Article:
Finally, not only does taking down a dragon advance the overall goal of the game, it also provides players with the added bonus in the ability to “steal” two cards drawn by another player at a later turn. Bottom line: Having a pile of slain dragons in your inventory provides a nice advantage in play.

The rules are pretty well written although attempts to simply read the book before playing will likely turn out a bit confusing. The best way I discovered to get a strong understanding of the game is to set it up as the rules describe and to practice playing, step by step, until every feels comfortable with the dynamics. Abundant photos really take the chore out of trying to set the game up the first time and the book provides adequate examples of in-game scenarios to work from.

Fortunately I found myself referring to the book very little in the early rounds (and only to decipher the end of the game scoring mechanic even then). This speaks volumes on a game’s intuitivism.

The pacing is steady and quite well balanced (players never find themselves waiting impatiently for their turn to come around). About the lengthiest procedure in a given turn would have to be combating a dragon but even that involves the other players (one has to roll for the dragon, another should keep score and so on).

The suggestion for ages 10 & up is pretty darn spot-on but like with most multi-phase strategic efforts, much of this involves attempting to learn the game by the rulebook alone. An adult with a strong grasp on the game’s mechanics would likely have little trouble teaching the game to children around the age of 8 or perhaps even slightly under.

While I was convinced the 1-2 hour average play time was a bit pessimistic after having a few mock rounds to learn the game, the truth is our first 3-player effort lasted closer to 2.5 hours! Of course the reason for this has much to do with the players’ confidence in deciding when to attack the dragons. My friends and I waited until our forces were pretty well fortified but presumably a more risk-taking group may be able to take down all 12 of the winged-beasts in less time. But then again, even with the backing of several reinforcement groups, we weren’t always victorious in our efforts so the safe conclusion is to set aside a two-hour window if you plan to play Knights of the Realm through to completion.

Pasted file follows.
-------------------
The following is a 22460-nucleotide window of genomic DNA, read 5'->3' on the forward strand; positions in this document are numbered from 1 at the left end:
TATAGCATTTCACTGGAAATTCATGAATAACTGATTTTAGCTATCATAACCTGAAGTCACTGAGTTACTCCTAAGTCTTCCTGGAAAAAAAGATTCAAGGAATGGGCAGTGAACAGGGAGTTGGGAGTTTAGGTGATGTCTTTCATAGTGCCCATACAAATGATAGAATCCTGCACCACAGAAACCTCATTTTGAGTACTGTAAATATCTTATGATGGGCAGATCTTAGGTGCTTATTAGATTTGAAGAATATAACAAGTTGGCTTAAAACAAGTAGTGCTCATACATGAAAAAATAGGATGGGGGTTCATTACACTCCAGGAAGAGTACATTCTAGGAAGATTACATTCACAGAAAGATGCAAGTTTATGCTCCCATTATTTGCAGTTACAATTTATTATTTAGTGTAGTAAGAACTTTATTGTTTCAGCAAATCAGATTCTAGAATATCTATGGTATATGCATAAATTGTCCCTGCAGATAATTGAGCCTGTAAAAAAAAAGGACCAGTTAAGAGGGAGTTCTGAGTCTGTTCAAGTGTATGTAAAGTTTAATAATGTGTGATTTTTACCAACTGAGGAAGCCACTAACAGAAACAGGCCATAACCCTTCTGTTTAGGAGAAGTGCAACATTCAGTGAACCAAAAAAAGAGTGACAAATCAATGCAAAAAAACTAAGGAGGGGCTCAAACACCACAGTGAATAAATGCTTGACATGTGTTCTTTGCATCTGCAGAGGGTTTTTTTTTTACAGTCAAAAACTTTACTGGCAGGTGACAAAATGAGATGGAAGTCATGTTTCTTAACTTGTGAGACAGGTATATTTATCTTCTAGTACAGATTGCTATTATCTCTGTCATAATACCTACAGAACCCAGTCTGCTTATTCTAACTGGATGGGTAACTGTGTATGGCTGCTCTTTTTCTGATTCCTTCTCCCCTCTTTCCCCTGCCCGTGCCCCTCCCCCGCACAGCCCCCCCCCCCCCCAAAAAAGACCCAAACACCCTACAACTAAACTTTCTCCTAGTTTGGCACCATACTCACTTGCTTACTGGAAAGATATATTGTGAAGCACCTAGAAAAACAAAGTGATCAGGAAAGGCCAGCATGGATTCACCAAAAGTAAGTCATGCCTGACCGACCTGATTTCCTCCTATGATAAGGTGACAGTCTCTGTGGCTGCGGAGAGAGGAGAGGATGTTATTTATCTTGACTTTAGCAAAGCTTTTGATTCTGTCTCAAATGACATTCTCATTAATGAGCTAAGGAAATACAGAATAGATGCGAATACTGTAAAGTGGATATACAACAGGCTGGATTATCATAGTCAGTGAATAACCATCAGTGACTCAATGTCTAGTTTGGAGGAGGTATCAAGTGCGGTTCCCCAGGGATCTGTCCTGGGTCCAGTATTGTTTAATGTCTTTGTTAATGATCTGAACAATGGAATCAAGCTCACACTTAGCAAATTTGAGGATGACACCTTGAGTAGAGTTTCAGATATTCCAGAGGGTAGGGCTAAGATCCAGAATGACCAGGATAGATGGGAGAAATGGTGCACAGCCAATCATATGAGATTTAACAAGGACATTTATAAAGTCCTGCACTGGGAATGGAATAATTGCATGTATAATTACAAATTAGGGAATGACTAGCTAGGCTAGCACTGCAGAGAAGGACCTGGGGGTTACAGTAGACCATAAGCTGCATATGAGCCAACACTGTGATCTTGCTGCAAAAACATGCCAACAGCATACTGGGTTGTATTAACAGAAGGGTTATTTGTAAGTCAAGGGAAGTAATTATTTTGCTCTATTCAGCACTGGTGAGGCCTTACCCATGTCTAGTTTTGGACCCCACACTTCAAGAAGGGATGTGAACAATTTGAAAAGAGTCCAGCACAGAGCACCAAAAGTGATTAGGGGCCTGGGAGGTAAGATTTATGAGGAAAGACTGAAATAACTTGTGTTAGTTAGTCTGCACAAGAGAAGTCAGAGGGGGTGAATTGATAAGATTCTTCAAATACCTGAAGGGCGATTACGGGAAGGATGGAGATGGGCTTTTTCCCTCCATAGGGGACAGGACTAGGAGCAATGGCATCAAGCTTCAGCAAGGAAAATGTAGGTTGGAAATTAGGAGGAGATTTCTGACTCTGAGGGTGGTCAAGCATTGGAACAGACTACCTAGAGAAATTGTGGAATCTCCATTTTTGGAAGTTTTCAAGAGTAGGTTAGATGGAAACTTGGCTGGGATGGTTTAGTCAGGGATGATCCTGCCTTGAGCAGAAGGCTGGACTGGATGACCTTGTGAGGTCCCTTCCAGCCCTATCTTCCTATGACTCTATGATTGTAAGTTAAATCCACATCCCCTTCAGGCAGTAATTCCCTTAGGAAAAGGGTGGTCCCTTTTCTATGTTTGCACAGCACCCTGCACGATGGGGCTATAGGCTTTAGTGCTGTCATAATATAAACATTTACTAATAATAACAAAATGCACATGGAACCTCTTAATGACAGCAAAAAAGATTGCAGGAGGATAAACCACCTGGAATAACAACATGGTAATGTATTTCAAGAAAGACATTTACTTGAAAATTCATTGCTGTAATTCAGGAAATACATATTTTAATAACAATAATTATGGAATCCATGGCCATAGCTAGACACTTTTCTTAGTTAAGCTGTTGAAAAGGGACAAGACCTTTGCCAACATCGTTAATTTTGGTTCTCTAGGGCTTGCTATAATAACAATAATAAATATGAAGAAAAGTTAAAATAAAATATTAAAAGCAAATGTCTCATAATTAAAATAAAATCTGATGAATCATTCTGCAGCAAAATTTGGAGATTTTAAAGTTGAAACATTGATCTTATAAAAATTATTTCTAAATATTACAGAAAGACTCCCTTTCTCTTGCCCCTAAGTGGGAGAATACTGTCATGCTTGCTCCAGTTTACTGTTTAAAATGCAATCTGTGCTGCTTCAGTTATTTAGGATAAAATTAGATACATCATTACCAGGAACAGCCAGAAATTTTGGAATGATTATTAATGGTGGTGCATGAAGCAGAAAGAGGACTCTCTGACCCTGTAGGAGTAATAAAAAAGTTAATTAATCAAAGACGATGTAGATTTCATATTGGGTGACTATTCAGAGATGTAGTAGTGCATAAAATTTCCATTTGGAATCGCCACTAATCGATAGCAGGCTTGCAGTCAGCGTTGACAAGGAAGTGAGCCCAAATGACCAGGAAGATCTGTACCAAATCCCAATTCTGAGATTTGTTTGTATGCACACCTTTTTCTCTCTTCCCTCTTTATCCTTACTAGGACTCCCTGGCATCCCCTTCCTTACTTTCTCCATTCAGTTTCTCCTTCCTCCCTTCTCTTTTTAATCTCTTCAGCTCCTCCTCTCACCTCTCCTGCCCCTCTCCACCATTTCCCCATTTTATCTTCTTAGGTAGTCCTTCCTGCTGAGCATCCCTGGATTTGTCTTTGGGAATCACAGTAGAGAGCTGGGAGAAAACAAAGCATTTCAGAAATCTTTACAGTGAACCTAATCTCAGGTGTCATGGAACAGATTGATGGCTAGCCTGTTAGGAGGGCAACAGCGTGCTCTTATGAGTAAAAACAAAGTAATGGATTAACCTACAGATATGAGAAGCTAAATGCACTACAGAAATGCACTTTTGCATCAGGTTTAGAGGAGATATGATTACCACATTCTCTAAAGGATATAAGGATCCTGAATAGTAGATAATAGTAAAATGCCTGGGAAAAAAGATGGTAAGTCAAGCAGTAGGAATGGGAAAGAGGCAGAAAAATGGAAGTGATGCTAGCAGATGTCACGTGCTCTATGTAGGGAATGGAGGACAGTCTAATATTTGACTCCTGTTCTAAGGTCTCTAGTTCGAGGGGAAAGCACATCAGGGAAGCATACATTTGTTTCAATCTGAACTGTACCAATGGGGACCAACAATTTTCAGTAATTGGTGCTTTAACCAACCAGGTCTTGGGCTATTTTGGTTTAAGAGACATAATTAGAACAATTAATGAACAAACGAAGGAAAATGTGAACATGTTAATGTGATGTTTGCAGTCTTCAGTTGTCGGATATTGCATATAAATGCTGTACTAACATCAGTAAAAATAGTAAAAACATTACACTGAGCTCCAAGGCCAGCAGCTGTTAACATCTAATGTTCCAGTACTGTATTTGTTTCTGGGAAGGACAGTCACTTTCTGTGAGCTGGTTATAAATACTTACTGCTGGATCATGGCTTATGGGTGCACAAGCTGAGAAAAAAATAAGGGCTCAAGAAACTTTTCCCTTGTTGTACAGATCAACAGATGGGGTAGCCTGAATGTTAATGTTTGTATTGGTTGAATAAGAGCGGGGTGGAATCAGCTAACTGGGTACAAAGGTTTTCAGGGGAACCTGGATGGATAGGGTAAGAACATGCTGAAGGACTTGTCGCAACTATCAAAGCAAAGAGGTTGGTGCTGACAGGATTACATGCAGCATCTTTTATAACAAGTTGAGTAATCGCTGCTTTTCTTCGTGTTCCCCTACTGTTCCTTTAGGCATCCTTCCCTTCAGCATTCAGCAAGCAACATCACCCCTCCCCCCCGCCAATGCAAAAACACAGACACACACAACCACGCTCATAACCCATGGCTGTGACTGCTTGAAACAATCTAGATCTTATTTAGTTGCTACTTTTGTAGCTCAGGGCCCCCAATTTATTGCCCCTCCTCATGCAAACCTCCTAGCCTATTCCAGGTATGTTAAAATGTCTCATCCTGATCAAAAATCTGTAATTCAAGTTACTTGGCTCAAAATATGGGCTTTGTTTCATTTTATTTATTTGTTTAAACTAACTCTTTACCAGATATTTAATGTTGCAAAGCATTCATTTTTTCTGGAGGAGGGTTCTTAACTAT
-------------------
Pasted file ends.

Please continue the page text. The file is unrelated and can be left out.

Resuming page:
In all Doug Cook’s design efforts certainly pay dividends in Knights of the Realm. The game is one of few that truly works off itself to amplify it’s own challenges. In other words, never does it feel like rules were added as last-minute fixes or that the rule book needs to be handy at all times to get through a round. Instead the game wastes very little time in establishing a consistent and interesting rhythm. It combines some of the finer aspects of kingdom building with multi-phase combat and works off the idea that the duration of the game is entirely dependent upon the players and their decisions (rather than timers or monetary restrictions).

Thanks to near-impeccable game mechanics and an addicting, good-hearted playing experience, I find it very easy to recommend Knights of the Realm to gamers of all disciplines and skill levels. The only catch is the game can be rather difficult to track down. Googling the title seems to reveal no exact matches and large chains like Amazon.com and Walmart.com don’t seem to stock it. The best results come from going to the manufacturers website and ordering direct: www.funmakergames.com

The tragedy is that this game isn’t available everywhere as I’m confident it would manage to dazzle all who experience it.
9 
 Thumb up
 tip
 Hide
  • [+] Dice rolls
Tom Boy
msg tools
Spot on review
1 
 Thumb up
 tip
 Hide
  • [+] Dice rolls
Jason Rider
United States
New York
flag msg tools
Thank you kindly for the feedback, Tom.
1 
 Thumb up
 tip
 Hide
  • [+] Dice rolls
Jan Horinek
Czech Republic
Prague
flag msg tools
Dan Dare, 1950
badge
Stairway scare, Dan Dare, who's there!
Avatar
mbmbmbmbmb
Well done Jason, i've bought the game upon reading you review and i am happy with it!
 
 Thumb up
 tip
 Hide
  • [+] Dice rolls
Scott
United States
Wisconsin
flag msg tools
Avatar
mbmbmbmbmb
I have the 2nd edition, and I can't find the rule at all about rolling the dragon die at the beginning of your turn... though the game does come with one black dragon die and one regular 6 sided white die.

Oh, and thanks for the review!

This and Tom's review really interested me in this game. It's definitely a keeper.
 
 Thumb up
 tip
 Hide
  • [+] Dice rolls
Front Page | Welcome | Contact | Privacy Policy | Terms of Service | Advertise | Support BGG | Feeds RSS
Geekdo, BoardGameGeek, the Geekdo logo, and the BoardGameGeek logo are trademarks of BoardGameGeek, LLC.